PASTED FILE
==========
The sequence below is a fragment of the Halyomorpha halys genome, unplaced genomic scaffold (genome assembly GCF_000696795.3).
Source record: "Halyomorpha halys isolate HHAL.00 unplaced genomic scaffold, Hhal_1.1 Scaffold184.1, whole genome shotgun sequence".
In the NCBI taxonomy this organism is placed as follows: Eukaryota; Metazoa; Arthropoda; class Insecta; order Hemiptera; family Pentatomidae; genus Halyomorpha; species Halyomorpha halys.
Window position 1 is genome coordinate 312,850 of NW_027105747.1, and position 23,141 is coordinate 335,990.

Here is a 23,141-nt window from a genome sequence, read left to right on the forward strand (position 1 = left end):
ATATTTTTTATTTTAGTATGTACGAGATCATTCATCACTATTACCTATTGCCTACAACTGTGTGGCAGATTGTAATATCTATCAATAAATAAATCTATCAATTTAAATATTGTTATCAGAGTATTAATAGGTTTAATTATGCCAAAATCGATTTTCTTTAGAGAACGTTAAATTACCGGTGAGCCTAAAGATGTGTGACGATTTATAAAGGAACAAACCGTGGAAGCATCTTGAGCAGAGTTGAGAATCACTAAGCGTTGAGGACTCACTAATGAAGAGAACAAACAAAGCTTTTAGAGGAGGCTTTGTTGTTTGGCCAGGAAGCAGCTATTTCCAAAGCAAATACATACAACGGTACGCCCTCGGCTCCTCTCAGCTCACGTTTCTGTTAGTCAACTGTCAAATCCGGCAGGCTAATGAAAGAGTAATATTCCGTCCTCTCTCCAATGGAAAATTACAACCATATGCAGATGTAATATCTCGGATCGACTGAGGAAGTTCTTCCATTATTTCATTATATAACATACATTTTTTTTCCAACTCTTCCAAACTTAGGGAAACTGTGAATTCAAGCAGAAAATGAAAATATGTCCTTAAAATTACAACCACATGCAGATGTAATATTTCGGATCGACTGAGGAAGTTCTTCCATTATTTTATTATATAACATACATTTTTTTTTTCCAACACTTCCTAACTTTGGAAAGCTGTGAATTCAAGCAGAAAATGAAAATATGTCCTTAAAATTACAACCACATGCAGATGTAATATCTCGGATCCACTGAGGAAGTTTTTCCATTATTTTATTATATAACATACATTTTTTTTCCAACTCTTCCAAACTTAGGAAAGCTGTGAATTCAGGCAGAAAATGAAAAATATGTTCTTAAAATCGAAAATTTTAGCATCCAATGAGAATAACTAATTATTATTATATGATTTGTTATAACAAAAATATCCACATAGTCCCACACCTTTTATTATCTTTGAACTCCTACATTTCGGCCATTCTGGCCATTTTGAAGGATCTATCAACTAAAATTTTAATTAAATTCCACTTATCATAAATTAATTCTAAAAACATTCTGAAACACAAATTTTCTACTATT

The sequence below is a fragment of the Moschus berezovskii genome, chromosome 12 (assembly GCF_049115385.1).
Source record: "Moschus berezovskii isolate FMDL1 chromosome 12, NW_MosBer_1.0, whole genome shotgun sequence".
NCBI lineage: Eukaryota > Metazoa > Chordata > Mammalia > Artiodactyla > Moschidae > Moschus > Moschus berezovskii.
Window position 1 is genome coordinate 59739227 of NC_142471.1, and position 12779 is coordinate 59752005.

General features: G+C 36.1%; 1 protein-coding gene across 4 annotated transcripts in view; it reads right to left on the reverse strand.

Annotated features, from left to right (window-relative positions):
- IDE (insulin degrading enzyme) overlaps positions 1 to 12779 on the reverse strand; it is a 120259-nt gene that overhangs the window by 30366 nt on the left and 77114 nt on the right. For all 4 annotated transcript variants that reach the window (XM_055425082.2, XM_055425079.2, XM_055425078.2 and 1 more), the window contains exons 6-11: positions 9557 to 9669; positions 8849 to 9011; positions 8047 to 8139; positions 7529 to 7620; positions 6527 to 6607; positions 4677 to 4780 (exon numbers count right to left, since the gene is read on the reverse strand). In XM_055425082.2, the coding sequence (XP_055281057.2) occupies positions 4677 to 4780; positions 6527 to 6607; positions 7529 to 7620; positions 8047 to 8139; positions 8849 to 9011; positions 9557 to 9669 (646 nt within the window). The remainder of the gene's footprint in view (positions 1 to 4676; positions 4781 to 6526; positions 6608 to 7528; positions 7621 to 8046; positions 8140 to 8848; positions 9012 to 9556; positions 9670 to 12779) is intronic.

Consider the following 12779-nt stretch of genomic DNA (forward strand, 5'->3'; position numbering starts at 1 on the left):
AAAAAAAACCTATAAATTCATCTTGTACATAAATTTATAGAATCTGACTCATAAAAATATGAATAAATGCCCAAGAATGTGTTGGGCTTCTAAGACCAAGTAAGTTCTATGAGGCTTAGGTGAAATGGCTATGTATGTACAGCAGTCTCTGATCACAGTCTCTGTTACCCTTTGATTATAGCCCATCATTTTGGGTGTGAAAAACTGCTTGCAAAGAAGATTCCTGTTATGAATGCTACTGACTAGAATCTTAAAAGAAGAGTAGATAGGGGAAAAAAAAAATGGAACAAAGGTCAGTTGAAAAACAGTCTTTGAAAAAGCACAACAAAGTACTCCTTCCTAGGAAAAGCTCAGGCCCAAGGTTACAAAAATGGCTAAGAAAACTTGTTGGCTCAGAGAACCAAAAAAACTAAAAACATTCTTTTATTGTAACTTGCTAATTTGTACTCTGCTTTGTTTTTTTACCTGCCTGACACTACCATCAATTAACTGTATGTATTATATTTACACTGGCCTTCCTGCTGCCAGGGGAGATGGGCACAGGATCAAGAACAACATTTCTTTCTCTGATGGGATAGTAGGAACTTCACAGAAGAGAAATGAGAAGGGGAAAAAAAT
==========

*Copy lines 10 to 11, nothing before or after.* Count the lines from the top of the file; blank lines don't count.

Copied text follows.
Window position 1 is genome coordinate 59739227 of NC_142471.1, and position 12779 is coordinate 59752005.

General features: G+C 36.1%; 1 protein-coding gene across 4 annotated transcripts in view; it reads right to left on the reverse strand.